Carse: Trans. N.Z.I., Vol. 56, 1926, p. 82.

– 223 –

Blechnum minor (R. Br.) Ckne.

Syn. B. capense var. minor Hook f. (1855).

Blechnum patersoni Mett. (1856)

Syn. Blechnum patersoni var. elongatum Hook. and Bak. 1873.

The type and its variety were originally thought two forms. There was, Cheeseman remarks, “The type which was believed to always have simple fronds, and secondly var. elongatum in which the fronds were pinnatifid…. But it was long since proved that the variety produces simple fronds and B. patersoni has been found with pinnatifid ones, so that the supposed distinction falls to the ground.”

Cheeseman: The Subantarctic Islands of New Zealand, Vol. 2, 1909, p. 439.

14. Aspleniaceae.

1. Asplenium L.

Asplenium lamprophyllum Carse

This fern was long thought to be a form of A. bulbiferum, from which it is distinguished by the narrow linear sorus, bright shining leaf surface, and absence of bulbils.

North Island as far south as Te Aroha. Carse: Trans. N.Z.I., Vol. 56, 1926, p. 81.

Asplenium falcatum Lam.

Syn. Asplenium adiantioides (Lin.) C. Christen. (1905).

The name Asplenium adiantioides (Lam.) is now applied to A. praemorsum Swartz. Copeland remarks, “There is no choice but to adopt Lamark's name for this species, letting A. adiantioides (Linnaeus) C. Christensen be known again by its long-familiar name, A. falcatum.”

Copeland: Pteridophytes of the Society Islands, Bishop Museum Bull., 93, p. 49.

Asplenium colensoi Colenso

Syn. A. hookerianum var. colensoi Moore (1858).

This fern was originally named and described as an independent species by Colenso. Later it was reduced to a variety of hookerianum, with which it is connected by intermediate forms; indeed, Cheeseman says, “occasionally fronds of both forms can be found on the same plant” (Manual, p. 50). Cockayne and Allan, however, reinstated it as a species, the intermediate forms being described as hybrids (Cockayne and Allan: An Annotated List of Wild Hybrids found in New Zealand, Annals of Botany, Jan., 1934). Described in the Tasmanian Journal of Natural Science, Vol. 2, 1845, p. 170. (I am indebted to Miss Molesworth for this reference.)

5. Pleurosorus Fée

A small genus of about three species. It is related to Asplenium, but lacks an indusium and is clothed with articulated hairs.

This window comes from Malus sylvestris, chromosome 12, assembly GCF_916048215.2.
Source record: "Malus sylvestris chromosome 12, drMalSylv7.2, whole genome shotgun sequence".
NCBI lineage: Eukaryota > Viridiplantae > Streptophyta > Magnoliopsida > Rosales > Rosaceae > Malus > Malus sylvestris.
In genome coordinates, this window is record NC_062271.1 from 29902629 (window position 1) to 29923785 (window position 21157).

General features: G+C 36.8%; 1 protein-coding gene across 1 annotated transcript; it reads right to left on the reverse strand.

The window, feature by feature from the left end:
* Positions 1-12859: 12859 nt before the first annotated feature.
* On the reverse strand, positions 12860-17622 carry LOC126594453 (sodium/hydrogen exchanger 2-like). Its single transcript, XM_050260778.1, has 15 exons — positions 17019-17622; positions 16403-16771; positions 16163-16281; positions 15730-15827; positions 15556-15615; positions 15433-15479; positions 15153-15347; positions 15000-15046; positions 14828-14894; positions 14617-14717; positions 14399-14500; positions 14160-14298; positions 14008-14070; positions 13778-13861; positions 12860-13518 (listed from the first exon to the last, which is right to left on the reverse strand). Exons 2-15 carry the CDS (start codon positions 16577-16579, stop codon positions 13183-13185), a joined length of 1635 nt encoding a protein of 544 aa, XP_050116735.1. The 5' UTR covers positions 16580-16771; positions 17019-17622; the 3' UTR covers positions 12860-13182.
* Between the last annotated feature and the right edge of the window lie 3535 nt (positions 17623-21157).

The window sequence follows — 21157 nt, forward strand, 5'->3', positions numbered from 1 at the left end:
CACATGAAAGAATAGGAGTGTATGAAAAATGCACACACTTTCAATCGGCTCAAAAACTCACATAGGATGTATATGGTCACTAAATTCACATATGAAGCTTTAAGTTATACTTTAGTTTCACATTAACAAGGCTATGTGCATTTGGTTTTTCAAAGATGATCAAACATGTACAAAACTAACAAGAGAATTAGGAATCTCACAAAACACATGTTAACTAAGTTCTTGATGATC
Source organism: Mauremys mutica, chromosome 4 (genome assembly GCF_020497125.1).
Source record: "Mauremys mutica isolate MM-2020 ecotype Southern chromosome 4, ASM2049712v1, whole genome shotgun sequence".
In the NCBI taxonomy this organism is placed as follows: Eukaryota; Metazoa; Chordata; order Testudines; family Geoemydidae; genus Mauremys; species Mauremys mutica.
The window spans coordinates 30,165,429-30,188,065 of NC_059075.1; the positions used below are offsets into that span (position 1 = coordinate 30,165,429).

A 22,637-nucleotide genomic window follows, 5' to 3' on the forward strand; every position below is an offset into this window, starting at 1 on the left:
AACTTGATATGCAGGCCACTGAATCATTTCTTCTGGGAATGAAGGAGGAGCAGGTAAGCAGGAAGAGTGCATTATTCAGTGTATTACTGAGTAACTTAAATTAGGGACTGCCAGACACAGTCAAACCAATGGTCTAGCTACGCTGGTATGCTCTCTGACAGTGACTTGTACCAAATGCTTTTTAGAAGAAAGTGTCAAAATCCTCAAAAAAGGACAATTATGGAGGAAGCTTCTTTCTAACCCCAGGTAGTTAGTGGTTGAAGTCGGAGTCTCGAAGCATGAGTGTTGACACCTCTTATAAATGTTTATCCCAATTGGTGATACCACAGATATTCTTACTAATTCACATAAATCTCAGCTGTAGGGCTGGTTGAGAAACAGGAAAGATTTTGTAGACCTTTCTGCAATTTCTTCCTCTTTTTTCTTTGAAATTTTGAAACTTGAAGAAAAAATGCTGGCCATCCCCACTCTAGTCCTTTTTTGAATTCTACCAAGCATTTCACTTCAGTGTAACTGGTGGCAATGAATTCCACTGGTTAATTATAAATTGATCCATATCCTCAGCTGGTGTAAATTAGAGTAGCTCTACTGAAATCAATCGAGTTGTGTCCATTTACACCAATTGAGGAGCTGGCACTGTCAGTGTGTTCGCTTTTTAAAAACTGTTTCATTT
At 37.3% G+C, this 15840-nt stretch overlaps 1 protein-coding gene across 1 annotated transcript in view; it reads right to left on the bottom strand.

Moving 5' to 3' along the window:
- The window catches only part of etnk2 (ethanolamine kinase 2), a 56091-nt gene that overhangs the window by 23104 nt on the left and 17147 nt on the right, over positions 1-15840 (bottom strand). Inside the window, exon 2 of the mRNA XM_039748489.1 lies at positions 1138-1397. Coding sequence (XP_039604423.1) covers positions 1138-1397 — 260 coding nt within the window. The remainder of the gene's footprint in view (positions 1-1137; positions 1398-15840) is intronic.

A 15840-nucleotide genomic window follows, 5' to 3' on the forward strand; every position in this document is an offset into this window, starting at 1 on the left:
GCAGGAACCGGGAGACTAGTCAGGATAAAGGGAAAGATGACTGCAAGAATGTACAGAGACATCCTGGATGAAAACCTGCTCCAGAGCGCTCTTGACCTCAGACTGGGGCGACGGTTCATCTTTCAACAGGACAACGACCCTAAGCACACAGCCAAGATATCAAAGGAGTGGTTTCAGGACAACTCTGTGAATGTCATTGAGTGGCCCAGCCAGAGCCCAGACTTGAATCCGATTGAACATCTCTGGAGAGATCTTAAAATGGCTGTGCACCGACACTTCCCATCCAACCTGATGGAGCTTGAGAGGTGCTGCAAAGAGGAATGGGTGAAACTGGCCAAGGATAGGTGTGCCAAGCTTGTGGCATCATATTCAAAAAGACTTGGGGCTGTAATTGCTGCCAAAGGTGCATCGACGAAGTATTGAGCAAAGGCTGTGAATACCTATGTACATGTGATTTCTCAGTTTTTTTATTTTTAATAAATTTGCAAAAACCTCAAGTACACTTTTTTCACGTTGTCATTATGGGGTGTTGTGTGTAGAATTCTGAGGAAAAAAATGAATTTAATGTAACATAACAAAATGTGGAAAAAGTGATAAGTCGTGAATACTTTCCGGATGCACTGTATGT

Christensen: Man. of Pteridology, p. 541.

Pleurosorus rutifolius (R. Br.) Fée

Syn. Gymnogramme rutaefolia Desv. (1827).

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16. Polypodiaceae

25. Pyrrosia Mirbel

A genus of about 100 species of rock-dwelling or epiphytic ferns, rhizomes densely scaly and articulate at base. Fronds simple, usually entire, rarely hastately or palmately lobed, texture generally leathery, sori rounded, rarely oblong, exindusiate. A striking characteristic of the genus is the presence of stellate hairs on the frond, usually persistent on the underside, and brown to white in colour, giving the genus its name (purros, flame-coloured).

Ching: Bull. Chinese Bot. Soc., Vol. 1, No. 1, 1935, pp. 36–72.

Pyrrosia serpens (Forst.) Ching

Syn. Pyrrosia serpensis (Forst.) Ching. Bull. Chin. Bot. Soc., 1, 1935, p. 49. Pyrrosia serpens, published by Oliver, Dominion Museum Records.

vol. 1, Oct., 1944, p. 221.

Cyclophorus serpens, (Forst.) C. Christen, (1905). Clung: Bull. Chin. Bot. Soc., 1, 1935, p. 49.

28. Microsorium Link

Microsorium was revived by Copeland (Univ. Calif. Publ., 16, 1929, 111). Christensen in the Index Filicum (1934) reduced it to Polypodium; however, he recognised Microsorium as a valid genus in the Manual of Pteridology (1938). As the name suggests, this genus is characterised by very small sori. These are punctiform and numerous. Stipes articulate, fronds simple, rarely pinnatifid, and usually thin in texture with distinct reticulate venation. Copeland includes here Phymatodes Presl. Christensen and Ching keep this genus separate. Ching recognises about 40 species.